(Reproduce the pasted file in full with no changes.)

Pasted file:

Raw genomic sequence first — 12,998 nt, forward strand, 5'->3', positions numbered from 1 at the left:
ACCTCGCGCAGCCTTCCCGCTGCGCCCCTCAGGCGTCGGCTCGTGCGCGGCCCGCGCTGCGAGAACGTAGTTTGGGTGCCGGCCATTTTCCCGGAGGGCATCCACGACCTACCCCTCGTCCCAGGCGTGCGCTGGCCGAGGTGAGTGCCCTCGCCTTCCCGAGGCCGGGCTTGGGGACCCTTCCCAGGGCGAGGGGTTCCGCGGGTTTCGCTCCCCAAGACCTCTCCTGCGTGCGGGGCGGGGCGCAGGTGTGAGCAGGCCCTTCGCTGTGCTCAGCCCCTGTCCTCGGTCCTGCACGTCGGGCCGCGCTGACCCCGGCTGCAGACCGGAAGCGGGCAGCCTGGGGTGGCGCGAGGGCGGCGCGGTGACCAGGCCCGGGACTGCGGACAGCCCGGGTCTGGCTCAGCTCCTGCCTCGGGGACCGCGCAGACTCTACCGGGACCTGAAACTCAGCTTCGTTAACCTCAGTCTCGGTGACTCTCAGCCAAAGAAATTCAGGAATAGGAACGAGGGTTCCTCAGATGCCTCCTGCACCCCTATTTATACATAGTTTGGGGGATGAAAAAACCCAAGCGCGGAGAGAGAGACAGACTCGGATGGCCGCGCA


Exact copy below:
Raw genomic sequence first — 12,998 nt, forward strand, 5'->3', positions numbered from 1 at the left:
ACCTCGCGCAGCCTTCCCGCTGCGCCCCTCAGGCGTCGGCTCGTGCGCGGCCCGCGCTGCGAGAACGTAGTTTGGGTGCCGGCCATTTTCCCGGAGGGCATCCACGACCTACCCCTCGTCCCAGGCGTGCGCTGGCCGAGGTGAGTGCCCTCGCCTTCCCGAGGCCGGGCTTGGGGACCCTTCCCAGGGCGAGGGGTTCCGCGGGTTTCGCTCCCCAAGACCTCTCCTGCGTGCGGGGCGGGGCGCAGGTGTGAGCAGGCCCTTCGCTGTGCTCAGCCCCTGTCCTCGGTCCTGCACGTCGGGCCGCGCTGACCCCGGCTGCAGACCGGAAGCGGGCAGCCTGGGGTGGCGCGAGGGCGGCGCGGTGACCAGGCCCGGGACTGCGGACAGCCCGGGTCTGGCTCAGCTCCTGCCTCGGGGACCGCGCAGACTCTACCGGGACCTGAAACTCAGCTTCGTTAACCTCAGTCTCGGTGACTCTCAGCCAAAGAAATTCAGGAATAGGAACGAGGGTTCCTCAGATGCCTCCTGCACCCCTATTTATACATAGTTTGGGGGATGAAAAAACCCAAGCGCGGAGAGAGAGACAGACTCGGATGGCCGCGCA